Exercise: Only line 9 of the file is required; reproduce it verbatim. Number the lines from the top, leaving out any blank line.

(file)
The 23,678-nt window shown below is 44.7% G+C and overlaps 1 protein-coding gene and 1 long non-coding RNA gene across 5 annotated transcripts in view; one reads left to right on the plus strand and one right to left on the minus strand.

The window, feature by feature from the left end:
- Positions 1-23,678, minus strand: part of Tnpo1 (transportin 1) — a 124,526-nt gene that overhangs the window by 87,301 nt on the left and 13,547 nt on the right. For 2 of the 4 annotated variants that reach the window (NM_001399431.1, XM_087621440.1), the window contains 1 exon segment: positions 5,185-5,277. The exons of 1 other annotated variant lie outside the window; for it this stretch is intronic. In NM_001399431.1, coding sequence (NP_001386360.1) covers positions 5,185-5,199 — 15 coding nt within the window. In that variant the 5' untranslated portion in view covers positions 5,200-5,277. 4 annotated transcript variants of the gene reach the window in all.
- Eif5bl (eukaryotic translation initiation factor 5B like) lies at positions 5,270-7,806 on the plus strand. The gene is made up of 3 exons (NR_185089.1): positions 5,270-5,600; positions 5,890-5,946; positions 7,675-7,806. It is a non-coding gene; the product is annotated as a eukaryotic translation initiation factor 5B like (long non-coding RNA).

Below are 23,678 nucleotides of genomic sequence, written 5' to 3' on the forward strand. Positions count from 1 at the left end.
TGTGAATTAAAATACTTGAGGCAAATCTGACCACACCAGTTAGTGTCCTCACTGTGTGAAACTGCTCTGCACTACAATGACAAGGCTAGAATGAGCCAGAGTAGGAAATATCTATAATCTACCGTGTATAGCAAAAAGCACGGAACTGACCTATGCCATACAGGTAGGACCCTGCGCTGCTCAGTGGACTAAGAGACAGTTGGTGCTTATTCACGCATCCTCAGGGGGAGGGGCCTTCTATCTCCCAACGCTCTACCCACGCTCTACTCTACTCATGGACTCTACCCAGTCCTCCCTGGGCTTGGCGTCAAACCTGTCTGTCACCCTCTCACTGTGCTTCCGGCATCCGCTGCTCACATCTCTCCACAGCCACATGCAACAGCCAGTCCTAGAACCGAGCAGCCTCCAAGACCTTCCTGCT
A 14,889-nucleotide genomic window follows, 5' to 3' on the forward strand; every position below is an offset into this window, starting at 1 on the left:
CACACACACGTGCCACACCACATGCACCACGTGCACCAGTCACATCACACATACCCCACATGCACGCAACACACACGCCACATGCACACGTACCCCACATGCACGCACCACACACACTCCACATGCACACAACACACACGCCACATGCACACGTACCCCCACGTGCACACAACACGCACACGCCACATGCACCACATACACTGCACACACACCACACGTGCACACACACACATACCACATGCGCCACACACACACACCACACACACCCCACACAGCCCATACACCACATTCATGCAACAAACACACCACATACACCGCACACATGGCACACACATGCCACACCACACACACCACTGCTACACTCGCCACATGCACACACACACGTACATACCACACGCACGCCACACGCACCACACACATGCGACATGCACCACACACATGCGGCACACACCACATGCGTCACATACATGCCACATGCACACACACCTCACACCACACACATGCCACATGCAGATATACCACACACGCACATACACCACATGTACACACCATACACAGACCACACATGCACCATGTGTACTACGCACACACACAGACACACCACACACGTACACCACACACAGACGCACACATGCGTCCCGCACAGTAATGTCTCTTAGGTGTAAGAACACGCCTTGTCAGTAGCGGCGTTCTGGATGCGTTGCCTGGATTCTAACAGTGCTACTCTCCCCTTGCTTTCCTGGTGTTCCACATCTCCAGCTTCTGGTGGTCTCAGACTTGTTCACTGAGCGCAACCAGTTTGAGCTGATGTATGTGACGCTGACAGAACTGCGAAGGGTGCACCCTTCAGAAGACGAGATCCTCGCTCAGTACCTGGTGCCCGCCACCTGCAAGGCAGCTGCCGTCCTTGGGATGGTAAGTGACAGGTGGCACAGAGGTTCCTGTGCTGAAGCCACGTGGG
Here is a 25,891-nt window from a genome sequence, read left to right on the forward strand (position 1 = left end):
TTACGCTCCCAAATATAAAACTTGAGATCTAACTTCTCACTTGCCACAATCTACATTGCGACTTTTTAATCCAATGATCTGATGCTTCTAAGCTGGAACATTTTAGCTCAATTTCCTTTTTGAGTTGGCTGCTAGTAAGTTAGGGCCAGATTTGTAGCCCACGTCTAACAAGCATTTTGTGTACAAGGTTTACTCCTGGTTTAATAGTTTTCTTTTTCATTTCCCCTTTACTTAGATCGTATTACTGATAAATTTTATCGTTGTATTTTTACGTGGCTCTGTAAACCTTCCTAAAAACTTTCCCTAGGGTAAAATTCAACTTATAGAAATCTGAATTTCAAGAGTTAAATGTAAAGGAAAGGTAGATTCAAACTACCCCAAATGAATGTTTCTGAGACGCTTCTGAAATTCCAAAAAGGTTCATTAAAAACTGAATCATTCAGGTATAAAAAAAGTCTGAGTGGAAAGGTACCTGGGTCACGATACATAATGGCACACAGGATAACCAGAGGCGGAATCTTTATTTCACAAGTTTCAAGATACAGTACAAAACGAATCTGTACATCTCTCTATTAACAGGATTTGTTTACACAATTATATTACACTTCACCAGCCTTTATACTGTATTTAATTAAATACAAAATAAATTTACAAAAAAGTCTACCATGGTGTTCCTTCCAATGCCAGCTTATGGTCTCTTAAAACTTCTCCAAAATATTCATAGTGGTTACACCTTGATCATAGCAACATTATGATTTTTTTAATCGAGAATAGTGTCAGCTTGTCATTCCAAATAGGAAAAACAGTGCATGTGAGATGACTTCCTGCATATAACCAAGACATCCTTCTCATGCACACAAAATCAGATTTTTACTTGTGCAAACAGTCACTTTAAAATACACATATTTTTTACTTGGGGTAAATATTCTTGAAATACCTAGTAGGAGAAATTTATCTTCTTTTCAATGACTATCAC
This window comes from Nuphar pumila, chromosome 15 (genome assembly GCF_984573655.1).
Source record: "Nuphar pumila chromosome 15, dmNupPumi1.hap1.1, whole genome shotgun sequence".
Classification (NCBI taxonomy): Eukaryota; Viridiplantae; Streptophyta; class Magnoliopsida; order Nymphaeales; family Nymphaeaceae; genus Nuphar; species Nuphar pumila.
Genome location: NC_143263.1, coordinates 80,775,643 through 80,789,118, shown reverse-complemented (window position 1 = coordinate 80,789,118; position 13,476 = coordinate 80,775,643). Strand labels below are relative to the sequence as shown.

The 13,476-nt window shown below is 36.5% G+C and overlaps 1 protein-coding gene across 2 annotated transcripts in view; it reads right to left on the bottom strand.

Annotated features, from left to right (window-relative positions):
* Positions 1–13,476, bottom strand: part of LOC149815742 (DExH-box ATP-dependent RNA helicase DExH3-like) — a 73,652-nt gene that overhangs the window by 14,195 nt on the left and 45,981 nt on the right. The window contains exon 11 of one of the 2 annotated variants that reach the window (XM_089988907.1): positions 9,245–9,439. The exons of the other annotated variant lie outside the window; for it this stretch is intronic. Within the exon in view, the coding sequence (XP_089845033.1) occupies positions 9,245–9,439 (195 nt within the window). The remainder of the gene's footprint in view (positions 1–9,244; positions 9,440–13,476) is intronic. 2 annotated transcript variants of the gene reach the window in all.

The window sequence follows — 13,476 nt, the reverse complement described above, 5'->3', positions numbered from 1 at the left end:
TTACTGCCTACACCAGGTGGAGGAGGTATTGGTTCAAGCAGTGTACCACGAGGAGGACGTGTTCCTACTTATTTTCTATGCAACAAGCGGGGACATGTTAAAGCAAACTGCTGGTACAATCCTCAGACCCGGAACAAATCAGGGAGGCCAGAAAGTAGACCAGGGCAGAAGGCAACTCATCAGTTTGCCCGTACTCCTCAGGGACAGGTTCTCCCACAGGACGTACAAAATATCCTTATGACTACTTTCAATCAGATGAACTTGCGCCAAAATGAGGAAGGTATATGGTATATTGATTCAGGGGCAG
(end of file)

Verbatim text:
Here is a 25,891-nt window from a genome sequence, read left to right on the forward strand (position 1 = left end):